The term full domain hash was first proposed by Bellare and Rogaway and referred to a signature scheme from any trapdoor permutation that was part of their seminal work introducing the random oracle heuristic. Over time the term full domain hash has informally encompassed a broader range of notable cryptographic schemes including the Boneh-Franklin IBE scheme and Boneh-Lynn-Shacham (BLS) signatures.
All of the above described schemes required a hash function that had to be modeled as a random oracle to prove security. Our work utilizes recent advances in indistinguishability obfuscation to construct specific hash functions for use in these schemes. We then prove security of the original cryptosystems when instantiated with our specific hash function.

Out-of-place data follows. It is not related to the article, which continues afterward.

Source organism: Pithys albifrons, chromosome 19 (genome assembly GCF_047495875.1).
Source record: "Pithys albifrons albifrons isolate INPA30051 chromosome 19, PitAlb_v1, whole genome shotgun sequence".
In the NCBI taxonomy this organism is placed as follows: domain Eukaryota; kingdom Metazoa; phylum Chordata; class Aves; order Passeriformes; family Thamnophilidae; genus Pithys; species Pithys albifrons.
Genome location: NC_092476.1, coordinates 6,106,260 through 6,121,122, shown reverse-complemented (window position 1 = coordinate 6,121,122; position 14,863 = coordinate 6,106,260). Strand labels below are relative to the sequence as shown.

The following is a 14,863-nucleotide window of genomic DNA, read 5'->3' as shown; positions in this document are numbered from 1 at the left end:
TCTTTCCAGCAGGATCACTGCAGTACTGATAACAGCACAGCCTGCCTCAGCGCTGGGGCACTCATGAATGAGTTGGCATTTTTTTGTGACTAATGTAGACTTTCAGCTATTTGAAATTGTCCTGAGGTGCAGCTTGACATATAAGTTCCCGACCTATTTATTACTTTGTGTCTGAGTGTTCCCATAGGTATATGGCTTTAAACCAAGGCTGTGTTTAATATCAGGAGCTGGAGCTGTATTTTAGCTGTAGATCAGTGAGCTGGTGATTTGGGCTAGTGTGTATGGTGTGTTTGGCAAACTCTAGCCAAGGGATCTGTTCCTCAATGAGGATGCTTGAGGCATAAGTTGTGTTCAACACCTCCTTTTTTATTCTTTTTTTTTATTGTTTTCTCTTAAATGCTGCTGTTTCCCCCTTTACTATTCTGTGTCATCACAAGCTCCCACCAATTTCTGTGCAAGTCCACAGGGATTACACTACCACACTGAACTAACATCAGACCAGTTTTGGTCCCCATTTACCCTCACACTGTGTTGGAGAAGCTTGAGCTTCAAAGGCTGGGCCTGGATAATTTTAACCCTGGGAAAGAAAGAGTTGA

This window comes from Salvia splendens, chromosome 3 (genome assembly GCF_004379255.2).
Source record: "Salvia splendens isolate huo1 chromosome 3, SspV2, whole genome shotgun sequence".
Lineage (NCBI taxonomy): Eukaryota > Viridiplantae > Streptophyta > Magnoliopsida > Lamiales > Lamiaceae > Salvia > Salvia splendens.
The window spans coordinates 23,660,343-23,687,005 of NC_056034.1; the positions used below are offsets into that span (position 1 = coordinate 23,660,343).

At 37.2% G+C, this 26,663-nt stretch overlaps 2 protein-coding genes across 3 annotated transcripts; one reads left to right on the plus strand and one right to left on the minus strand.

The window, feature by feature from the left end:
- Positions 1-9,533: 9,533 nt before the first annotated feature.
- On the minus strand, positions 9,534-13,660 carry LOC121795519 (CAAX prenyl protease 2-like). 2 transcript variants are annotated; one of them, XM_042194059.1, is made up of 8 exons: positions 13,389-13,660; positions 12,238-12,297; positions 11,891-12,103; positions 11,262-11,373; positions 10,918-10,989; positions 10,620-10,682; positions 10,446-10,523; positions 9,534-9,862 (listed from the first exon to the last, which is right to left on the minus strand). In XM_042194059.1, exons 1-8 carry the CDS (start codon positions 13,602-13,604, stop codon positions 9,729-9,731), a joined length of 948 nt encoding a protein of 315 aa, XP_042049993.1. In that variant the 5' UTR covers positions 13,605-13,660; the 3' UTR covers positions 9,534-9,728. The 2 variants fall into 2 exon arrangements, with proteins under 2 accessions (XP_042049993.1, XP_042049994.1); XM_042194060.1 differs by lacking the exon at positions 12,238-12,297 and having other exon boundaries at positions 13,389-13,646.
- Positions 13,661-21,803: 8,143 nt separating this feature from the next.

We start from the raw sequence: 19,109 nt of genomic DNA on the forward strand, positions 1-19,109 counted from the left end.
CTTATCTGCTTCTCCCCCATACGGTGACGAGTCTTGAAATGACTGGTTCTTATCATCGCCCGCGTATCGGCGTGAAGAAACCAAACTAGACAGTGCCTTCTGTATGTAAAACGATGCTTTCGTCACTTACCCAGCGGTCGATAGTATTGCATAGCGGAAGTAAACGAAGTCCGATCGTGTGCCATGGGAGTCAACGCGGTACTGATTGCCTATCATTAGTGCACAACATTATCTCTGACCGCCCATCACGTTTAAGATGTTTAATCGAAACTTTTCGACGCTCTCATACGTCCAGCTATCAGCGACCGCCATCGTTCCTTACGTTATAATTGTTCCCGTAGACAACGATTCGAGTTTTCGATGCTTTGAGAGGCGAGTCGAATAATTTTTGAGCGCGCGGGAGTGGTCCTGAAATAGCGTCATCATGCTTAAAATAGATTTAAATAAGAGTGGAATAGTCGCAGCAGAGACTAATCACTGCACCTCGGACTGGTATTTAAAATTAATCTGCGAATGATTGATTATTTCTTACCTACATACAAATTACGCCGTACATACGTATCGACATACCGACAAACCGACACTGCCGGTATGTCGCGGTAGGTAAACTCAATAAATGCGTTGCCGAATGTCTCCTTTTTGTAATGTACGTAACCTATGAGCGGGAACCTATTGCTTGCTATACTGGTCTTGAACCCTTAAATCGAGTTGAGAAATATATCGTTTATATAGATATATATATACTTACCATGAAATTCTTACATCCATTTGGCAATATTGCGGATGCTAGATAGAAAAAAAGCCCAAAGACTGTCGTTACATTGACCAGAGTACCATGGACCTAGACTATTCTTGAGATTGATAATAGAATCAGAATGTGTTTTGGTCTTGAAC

Of particular interest, our work evades the impossibility result of Dodis, Oliveira, and Pietrzak, who showed that there can be no black-box construction of hash functions that allow Full-Domain Hash Signatures to be based on trapdoor permutations. This indicates that our techniques applying indistinguishability obfuscation may be useful in the future for circumventing other such black-box impossibility proofs.Category / Keywords: Date: received 16 Aug 2013 Contact author: bwaters at cs utexas edu Available format(s): PDF | BibTeX Citation Version: 20130817:204915 (All versions of this report) Short URL: ia.cr/2013/509 Discussion forum: Show discussion | Start new discussion